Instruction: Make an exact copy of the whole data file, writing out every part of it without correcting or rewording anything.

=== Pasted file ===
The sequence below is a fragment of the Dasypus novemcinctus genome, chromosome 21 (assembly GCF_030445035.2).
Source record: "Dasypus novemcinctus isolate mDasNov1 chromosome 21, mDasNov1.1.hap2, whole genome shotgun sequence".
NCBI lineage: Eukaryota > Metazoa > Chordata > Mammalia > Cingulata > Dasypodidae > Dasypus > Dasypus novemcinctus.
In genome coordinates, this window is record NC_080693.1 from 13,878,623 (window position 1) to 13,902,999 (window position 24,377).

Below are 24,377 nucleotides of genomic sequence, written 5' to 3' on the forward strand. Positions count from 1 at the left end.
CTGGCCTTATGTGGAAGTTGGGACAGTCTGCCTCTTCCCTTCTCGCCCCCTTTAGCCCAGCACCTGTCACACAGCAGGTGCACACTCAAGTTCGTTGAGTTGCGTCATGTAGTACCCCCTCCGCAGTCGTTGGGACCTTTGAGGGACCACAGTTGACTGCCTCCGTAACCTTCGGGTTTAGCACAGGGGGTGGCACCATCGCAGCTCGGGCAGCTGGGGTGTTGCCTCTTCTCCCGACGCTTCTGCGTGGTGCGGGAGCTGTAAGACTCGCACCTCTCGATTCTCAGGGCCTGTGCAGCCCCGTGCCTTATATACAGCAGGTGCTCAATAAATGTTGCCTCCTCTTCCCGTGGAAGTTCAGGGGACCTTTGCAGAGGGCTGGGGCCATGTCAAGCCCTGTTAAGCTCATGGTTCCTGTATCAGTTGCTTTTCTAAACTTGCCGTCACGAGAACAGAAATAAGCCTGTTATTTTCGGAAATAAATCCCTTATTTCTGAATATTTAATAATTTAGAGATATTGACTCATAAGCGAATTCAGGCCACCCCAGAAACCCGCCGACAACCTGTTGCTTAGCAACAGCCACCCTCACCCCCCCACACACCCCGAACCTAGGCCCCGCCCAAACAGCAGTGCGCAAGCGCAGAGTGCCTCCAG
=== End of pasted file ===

The sequence below is a fragment of the Dasypus novemcinctus genome, chromosome 21 (assembly GCF_030445035.2).
Source record: "Dasypus novemcinctus isolate mDasNov1 chromosome 21, mDasNov1.1.hap2, whole genome shotgun sequence".
NCBI lineage: Eukaryota > Metazoa > Chordata > Mammalia > Cingulata > Dasypodidae > Dasypus > Dasypus novemcinctus.
In genome coordinates, this window is record NC_080693.1 from 13,878,623 (window position 1) to 13,902,999 (window position 24,377).

Below are 24,377 nucleotides of genomic sequence, written 5' to 3' on the forward strand. Positions count from 1 at the left end.
CTGGCCTTATGTGGAAGTTGGGACAGTCTGCCTCTTCCCTTCTCGCCCCCTTTAGCCCAGCACCTGTCACACAGCAGGTGCACACTCAAGTTCGTTGAGTTGCGTCATGTAGTACCCCCTCCGCAGTCGTTGGGACCTTTGAGGGACCACAGTTGACTGCCTCCGTAACCTTCGGGTTTAGCACAGGGGGTGGCACCATCGCAGCTCGGGCAGCTGGGGTGTTGCCTCTTCTCCCGACGCTTCTGCGTGGTGCGGGAGCTGTAAGACTCGCACCTCTCGATTCTCAGGGCCTGTGCAGCCCCGTGCCTTATATACAGCAGGTGCTCAATAAATGTTGCCTCCTCTTCCCGTGGAAGTTCAGGGGACCTTTGCAGAGGGCTGGGGCCATGTCAAGCCCTGTTAAGCTCATGGTTCCTGTATCAGTTGCTTTTCTAAACTTGCCGTCACGAGAACAGAAATAAGCCTGTTATTTTCGGAAATAAATCCCTTATTTCTGAATATTTAATAATTTAGAGATATTGACTCATAAGCGAATTCAGGCCACCCCAGAAACCCGCCGACAACCTGTTGCTTAGCAACAGCCACCCTCACCCCCCCACACACCCCGAACCTAGGCCCCGCCCAAACAGCAGTGCGCAAGCGCAGAGTGCCTCCAG